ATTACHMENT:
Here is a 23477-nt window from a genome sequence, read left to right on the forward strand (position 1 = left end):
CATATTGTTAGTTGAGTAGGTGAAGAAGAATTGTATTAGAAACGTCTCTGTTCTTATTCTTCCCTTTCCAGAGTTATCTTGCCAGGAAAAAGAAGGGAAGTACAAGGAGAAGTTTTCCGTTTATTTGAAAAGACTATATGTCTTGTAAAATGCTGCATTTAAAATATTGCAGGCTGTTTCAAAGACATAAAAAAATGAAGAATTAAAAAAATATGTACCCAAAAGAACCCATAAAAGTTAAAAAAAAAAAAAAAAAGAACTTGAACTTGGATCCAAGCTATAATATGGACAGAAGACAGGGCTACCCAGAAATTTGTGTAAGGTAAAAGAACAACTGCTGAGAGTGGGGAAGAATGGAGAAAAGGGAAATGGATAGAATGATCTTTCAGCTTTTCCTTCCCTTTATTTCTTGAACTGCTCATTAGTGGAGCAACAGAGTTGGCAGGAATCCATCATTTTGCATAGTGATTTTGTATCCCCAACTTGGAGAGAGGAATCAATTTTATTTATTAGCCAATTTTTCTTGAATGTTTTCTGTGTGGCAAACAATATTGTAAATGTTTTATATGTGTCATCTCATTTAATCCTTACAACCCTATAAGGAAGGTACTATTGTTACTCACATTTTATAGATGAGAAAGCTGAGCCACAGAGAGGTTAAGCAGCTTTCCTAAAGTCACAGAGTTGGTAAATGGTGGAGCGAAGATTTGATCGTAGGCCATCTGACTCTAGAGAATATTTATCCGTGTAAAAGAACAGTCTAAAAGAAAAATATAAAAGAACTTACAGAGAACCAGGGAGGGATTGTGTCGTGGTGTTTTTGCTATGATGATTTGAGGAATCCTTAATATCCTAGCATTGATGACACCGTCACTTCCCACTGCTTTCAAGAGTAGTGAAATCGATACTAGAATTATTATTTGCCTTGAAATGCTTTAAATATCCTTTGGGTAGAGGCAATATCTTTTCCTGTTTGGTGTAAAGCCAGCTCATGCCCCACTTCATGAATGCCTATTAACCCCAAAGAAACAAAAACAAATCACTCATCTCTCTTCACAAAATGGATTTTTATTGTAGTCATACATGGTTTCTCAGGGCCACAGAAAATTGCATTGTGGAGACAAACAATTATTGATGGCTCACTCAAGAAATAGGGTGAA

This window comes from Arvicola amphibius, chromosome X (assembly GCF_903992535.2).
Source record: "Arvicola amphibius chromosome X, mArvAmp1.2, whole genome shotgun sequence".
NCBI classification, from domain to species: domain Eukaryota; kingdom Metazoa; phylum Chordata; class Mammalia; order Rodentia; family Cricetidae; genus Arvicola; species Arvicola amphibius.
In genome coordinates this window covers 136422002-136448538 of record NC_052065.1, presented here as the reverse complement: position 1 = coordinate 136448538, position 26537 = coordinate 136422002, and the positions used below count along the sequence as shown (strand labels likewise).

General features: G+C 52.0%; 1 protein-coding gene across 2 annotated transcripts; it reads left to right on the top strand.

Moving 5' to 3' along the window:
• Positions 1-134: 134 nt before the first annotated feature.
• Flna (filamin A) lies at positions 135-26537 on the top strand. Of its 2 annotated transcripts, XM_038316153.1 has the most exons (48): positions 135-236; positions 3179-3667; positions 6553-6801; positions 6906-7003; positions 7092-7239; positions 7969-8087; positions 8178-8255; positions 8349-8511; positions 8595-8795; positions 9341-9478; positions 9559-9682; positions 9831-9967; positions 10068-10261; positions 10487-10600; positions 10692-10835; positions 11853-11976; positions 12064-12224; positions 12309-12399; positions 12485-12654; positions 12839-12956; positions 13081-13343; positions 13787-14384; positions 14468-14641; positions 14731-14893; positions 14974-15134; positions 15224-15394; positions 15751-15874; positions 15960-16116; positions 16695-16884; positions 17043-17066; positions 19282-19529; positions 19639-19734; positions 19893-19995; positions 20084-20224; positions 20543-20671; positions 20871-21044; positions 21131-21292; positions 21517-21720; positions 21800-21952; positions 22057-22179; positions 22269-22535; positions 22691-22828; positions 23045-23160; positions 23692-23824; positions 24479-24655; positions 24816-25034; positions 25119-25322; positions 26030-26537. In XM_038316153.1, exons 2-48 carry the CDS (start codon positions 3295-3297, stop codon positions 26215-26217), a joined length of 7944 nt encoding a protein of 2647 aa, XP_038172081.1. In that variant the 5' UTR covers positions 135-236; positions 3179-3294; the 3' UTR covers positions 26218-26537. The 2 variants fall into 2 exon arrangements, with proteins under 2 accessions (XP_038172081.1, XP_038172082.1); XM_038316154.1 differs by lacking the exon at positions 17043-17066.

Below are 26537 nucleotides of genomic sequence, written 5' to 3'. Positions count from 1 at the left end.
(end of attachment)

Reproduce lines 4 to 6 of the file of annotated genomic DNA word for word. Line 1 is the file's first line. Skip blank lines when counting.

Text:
Source record: "Arvicola amphibius chromosome X, mArvAmp1.2, whole genome shotgun sequence".
NCBI classification, from domain to species: domain Eukaryota; kingdom Metazoa; phylum Chordata; class Mammalia; order Rodentia; family Cricetidae; genus Arvicola; species Arvicola amphibius.
In genome coordinates this window covers 136422002-136448538 of record NC_052065.1, presented here as the reverse complement: position 1 = coordinate 136448538, position 26537 = coordinate 136422002, and the positions used below count along the sequence as shown (strand labels likewise).